So i used filezilla along with wireshark to check how the credentials were sent to check if you made an error in the username and password settings in your script ( No Offense ) but found everything intact. My user is 'daemon' as u can see in filezilla and pass 'skylecore' ... But still get failed logins ... The text-editor to the right is the source of my ftp.py program and to ensure that my logins were correct : I reset all my passwords and still had the same issue. FileZilla seems to login but the script fails ... Any help is greatly appreciated

#Sky

In your script, delete the space between "%s" and "\r\n" when sending your username and password. That space is being sent as part of the username and password, which is why it's not working.

Hahahhahahhaha, Whitespaces !!!!

It worked successfully Mr. Bryan ...
Thanx ... Really Appreciate

#Sky

You're not the only one who's had an annoying problem like that. ;)

Cracker:

That moment when your code is not working and you notice days later it was a missing syntax ..... The madness that drives you into smashing your screen, It happens to all of us.

Awesome! Could you make a post on Python socket functions specifically?

Thanks sir :)

OTW and Sky Venom - thanks for all the input. I added a feature to import .txt files and build your password dictionary as opposed to typing it in. I used the 'rockyou.txt' password list found is usr/share/wordlsts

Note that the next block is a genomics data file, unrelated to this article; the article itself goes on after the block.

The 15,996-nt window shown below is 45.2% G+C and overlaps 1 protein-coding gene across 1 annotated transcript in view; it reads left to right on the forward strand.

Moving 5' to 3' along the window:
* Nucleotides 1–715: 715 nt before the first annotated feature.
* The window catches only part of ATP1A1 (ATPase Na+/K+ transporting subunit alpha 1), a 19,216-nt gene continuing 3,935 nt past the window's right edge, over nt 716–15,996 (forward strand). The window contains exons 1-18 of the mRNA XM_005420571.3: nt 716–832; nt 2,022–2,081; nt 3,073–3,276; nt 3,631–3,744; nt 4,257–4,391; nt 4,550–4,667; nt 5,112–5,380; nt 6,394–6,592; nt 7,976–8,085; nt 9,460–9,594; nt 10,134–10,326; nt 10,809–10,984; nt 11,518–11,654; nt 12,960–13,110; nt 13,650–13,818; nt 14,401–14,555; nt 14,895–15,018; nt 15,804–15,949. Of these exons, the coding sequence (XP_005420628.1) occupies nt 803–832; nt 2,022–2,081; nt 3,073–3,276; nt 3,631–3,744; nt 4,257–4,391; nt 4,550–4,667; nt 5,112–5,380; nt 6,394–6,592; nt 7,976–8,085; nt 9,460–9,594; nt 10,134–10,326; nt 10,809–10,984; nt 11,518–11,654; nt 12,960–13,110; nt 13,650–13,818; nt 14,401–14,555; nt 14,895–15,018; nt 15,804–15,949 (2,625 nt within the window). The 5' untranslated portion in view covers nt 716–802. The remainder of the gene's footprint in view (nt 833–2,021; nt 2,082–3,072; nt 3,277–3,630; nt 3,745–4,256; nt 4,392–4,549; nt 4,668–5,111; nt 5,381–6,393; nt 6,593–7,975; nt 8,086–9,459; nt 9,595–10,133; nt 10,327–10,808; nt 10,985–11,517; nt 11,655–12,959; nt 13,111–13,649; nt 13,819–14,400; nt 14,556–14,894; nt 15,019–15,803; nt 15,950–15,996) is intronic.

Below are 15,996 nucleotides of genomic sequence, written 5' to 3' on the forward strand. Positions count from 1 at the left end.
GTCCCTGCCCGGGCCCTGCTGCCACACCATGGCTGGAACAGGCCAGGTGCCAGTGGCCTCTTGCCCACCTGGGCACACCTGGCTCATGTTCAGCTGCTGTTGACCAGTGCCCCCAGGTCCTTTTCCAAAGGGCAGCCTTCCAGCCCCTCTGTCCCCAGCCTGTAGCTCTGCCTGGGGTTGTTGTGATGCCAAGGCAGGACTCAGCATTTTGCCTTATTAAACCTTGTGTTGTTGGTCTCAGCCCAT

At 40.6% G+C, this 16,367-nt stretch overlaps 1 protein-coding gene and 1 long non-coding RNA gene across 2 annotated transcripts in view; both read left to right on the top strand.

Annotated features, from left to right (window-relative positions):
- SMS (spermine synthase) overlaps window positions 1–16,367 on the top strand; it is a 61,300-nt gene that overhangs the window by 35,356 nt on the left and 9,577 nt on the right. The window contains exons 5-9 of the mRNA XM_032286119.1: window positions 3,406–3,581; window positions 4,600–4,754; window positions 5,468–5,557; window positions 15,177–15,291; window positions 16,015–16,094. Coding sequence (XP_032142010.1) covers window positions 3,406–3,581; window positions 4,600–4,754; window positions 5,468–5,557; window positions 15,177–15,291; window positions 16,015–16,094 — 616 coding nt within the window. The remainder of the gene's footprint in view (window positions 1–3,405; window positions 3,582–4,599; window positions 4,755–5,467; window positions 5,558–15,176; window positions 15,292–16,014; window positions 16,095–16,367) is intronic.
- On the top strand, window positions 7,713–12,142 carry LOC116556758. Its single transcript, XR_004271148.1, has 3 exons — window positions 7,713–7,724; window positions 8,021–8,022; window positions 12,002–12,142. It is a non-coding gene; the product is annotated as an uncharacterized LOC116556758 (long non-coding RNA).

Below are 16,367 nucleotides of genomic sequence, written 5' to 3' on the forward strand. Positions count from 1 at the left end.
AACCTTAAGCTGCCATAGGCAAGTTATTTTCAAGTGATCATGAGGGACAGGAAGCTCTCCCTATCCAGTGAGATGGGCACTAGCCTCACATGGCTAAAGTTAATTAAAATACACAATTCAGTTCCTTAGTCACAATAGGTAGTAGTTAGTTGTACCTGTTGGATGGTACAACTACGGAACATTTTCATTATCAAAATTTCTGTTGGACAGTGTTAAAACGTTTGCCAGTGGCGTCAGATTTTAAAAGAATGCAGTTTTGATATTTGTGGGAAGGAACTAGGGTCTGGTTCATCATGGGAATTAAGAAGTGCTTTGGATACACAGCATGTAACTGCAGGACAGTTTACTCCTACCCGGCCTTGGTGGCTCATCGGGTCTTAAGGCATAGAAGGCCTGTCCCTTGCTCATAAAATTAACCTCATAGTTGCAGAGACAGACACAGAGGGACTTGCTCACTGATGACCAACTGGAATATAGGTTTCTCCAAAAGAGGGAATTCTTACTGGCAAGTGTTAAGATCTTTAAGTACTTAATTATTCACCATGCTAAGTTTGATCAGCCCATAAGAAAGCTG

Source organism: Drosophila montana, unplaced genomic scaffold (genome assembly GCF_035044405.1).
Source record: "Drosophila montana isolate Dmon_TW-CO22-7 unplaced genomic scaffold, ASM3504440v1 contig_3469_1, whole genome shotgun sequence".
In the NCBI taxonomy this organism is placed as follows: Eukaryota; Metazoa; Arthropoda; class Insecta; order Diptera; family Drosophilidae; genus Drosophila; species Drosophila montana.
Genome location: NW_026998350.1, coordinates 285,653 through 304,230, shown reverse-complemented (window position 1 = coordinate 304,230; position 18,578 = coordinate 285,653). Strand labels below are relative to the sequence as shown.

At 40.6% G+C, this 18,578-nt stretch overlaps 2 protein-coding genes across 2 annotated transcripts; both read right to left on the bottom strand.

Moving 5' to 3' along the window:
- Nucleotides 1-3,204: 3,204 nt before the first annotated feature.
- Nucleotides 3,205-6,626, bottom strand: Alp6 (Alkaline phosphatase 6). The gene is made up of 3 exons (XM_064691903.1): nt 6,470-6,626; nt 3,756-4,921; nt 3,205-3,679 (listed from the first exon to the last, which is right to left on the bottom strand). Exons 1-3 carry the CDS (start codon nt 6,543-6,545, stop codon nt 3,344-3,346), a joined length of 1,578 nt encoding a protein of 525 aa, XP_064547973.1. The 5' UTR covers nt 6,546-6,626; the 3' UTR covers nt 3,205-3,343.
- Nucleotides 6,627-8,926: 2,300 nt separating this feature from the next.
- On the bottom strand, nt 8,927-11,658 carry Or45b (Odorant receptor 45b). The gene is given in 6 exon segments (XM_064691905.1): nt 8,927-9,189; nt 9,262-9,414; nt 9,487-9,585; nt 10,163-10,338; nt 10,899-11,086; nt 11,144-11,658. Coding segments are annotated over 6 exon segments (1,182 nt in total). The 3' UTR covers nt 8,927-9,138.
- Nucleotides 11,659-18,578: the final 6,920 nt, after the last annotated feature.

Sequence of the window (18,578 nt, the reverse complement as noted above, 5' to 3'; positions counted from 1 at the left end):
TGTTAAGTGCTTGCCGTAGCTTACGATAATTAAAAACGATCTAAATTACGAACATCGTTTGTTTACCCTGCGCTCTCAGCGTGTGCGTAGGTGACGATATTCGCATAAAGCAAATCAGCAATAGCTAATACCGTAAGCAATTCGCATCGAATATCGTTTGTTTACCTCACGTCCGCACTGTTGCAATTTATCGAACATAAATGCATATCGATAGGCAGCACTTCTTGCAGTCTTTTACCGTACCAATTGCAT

Here is my code! Looking forward to the next tutorial.

Bret:

Nice !!! .... I also modified mine to do some extra work and passwords in text files.
Keep the spirit up !!!

#Sky

OTW i love your tutorials, and I''m really interested in scripting. However when I tried to run your python script above I got the following error

print("* Trying "+ username + ":" + password)
^
SyntaxError: invalid syntax
I can't figure out what is the error
any help would be apreciated

Turkey:

Can you send a screenshot of your script? Otherwise, I'm just guessing.

OTW

the Upload new image under add an image is blank

Brawl:

Switch to Chrome if you re using Mozilla, Mozilla blocks outdated and vulnerable plugins like Adobe ( Shockware Flash Player).

#Sky

Maybe it's a stupid question but i would to know why if come out 230 is a correct password?
Sorry for my bad english but im not mother tongue

S1M046:

Welcome to Null Byte!

HTTP has a number of response codes to communicate back to the client as to its status. You have probably seen the 404 code indicated that the requested page was not found. For FTP, the code for successfully "logged in" is 230.